Gypsum explosion adds to long list of gas line ruptures, fatalities in Colorado

John LaConte
Vail Daily
The site of an explosion in the Chatfield Corners neighborhood in Gypsum on Saturday. The blast occured on Thursday and killed one person.
John LaConte |

GYPSUM — Residents returned to their homes Saturday as electricity and gas service were returned to houses in the Chatfield Corners neighborhood.

The neighborhood was evacuated on Thursday following a gas leak explosion which killed a local resident and destroyed a home. The leak was reported at about 11 a.m. on Thursday and the explosion occurred at 12:35 p.m.

Evacuees who didn’t have another place to go were put up in the Eagle River Lodge.

Chatfield Corners resident Geoff Knapp, who returned to his home on Saturday, said an evacuation was little more than an inconvenience, and said the neighborhood was grieving for the loss of life.

“Everybody from the Red Cross to the local agencies have been here helping us out,” Knapp said.

Residents were given gift cards to Ridley’s grocery store from Black Hills Energy.

Authorities say the explosion was caused by a gas leak created by excavation work digging trenches for a Comcast project intended to bring a fiber-optic network into Gypsum and Eagle and bring new connection points within reach of homes.

Black Hills Energy Operations Supervisor Tom Warnes said Friday crews determined there was “zero gas saturation” in the ground. On Saturday, the smell of natural gas wafted through the neighborhood as part of a controlled release, something Black Hills described as “step one in the multistep process.” Workers went door to door relighting pilot lights and making sure everyone’s stoves were working as gas service was restored.

Another in a long list

The investigation into the incident is ongoing, and the victim has not yet been positively identified, “which takes time,” Coroner Kara Bettis said Saturday.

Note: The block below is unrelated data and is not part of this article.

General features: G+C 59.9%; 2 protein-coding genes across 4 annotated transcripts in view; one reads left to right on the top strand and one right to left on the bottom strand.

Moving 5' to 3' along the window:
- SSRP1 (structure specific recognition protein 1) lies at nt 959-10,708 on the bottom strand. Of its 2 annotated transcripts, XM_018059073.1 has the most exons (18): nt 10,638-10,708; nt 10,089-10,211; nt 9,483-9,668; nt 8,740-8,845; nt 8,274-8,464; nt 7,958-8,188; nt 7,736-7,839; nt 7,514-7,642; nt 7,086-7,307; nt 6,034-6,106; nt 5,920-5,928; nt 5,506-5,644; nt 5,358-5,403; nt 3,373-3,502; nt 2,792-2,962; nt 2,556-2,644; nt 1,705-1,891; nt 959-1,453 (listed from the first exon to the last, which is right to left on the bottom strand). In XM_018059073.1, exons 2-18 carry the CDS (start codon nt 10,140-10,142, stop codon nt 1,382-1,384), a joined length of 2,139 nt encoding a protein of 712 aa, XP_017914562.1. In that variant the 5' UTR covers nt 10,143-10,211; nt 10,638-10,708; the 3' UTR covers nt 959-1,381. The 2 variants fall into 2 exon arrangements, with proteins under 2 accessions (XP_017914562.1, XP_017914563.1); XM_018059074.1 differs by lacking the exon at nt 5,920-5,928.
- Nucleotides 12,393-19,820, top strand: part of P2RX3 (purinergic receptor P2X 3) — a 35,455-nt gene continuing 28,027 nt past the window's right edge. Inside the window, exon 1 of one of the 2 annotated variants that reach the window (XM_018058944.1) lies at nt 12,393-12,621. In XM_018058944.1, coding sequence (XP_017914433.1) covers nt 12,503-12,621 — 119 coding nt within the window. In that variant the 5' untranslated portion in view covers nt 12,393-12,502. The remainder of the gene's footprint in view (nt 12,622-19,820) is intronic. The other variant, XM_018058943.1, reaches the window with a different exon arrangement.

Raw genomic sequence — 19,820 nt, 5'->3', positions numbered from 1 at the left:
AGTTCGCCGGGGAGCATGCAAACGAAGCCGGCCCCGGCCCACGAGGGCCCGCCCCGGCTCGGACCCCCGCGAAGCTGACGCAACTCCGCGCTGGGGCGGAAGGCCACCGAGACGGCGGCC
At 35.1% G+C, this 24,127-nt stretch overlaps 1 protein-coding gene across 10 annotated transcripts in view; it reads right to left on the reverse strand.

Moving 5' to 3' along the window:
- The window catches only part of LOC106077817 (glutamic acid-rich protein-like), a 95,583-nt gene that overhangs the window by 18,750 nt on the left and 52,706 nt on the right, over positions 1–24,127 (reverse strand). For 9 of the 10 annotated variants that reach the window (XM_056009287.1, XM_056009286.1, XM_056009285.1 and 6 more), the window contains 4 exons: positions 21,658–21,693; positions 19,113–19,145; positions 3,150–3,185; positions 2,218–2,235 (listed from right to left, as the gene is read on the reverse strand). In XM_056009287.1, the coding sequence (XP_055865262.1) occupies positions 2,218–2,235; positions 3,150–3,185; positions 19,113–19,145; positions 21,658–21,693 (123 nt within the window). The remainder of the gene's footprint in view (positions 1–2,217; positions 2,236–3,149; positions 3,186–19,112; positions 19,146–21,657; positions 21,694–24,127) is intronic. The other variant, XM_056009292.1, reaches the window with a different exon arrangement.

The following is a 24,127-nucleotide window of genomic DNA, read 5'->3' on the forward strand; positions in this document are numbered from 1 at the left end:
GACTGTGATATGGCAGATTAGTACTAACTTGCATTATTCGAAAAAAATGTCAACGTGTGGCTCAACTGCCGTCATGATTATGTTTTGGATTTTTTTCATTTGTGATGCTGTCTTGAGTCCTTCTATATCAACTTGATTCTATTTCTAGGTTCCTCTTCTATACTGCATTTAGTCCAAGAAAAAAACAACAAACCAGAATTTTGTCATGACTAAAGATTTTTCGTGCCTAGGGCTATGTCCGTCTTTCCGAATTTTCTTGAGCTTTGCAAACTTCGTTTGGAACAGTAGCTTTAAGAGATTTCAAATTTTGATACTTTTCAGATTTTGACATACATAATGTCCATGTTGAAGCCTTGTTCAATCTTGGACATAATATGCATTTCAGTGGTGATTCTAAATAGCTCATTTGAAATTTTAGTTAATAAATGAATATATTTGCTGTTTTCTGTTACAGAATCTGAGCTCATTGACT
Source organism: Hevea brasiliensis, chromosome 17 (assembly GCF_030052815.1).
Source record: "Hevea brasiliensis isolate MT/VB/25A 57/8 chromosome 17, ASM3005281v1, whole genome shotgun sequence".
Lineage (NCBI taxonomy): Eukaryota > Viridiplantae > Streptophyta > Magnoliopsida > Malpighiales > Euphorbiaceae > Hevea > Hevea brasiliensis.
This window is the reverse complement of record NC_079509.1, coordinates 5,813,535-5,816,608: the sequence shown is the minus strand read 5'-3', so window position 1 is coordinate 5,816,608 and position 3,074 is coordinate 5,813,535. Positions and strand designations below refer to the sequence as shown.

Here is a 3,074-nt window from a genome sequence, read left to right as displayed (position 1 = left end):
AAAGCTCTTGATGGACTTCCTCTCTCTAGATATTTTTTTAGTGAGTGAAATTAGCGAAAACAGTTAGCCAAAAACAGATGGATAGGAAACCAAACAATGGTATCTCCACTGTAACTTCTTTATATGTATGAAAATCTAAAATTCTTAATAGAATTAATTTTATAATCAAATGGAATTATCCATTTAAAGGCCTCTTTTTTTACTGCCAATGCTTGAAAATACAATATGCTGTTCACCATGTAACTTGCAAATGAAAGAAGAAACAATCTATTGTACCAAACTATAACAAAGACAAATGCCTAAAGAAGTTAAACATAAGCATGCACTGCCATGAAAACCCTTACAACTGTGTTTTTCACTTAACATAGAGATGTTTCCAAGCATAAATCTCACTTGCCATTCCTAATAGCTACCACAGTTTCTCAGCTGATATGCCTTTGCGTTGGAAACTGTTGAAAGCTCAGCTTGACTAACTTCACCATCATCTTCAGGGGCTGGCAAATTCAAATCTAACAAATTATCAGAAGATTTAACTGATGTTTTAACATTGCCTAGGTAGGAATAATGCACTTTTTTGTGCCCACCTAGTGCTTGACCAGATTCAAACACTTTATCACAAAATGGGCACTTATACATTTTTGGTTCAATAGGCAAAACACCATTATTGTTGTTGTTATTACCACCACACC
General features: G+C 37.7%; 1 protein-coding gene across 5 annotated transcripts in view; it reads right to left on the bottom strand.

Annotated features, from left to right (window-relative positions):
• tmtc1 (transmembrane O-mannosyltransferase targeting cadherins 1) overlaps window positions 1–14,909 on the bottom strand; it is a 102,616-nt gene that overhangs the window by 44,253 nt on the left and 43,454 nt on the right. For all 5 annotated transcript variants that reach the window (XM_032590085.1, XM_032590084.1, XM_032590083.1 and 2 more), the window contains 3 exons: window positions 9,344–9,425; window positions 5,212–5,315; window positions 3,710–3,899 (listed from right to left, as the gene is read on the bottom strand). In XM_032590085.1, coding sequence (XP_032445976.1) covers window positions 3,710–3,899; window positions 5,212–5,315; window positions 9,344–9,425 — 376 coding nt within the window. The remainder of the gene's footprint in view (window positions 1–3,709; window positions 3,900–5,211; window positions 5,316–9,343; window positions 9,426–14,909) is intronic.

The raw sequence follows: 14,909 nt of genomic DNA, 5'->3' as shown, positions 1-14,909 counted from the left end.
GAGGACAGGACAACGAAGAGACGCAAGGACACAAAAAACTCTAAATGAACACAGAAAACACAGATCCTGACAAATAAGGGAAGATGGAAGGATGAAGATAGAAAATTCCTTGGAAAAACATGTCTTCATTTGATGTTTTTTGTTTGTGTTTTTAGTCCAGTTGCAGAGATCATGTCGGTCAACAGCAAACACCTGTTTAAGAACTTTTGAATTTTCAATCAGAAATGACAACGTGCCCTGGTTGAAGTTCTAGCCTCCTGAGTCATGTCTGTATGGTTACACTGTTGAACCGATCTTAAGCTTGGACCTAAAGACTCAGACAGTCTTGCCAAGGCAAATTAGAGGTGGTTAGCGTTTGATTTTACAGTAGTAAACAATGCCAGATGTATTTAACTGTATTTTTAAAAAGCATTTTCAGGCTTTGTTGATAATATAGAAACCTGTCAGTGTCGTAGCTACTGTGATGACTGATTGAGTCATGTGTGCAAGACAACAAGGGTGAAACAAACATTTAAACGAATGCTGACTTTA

When the victim is identified, the name will be added to a list of several people who have been killed by crews hitting gas lines in Colorado.

In 2002, three people were killed in three separate incidents involving backhoes rupturing gas lines.

A Pueblo restaurant exploded in 2009, killing one woman.

“Xcel Energy claimed a restaurant explosion happened after Pueblo city workers worked near a gas pipeline owned by the utility, raising concerns they may have hit the pipe and caused a gas leak,” the Denver Post reported, however “Investigators said a compression fitting on the pipeline had separated because of tension, a situation they said likely developed over time as opposed to a single incident.”

A 2015 investigation revealed that nearly 1,300 gas pipelines in Colorado were damaged during excavations that year, but no penalties were issued.

In 2016, the United States Department of Transportation’s Pipeline and Hazardous Materials Safety Administration determined that the enforcement is inadequate, “which may eventually result in the withholding of federal funds from Colorado,” the Colorado legislature reported.

In 2017, a flowline which had been severed less than 10 feet from a home’s basement in Firestone, Colorado, caused an explosion which killed two people.

Following that incident, then Gov. John Hickenlooper said the state is spending millions to make sure something like that never happens again.

“This is about as close to never as you’re going to get,” Hickenlooper said.

In 2018, Senate Bill 18-167, sponsored by Kerry Donovan of Vail, was passed into law, creating an underground damage prevention safety commission which determines if a violation of the law has occurred if a gas line is disturbed.

Fines range from $250 for a single minor violation within the previous 12 months to $75,000 for a fourth major violation within the previous 12 months.

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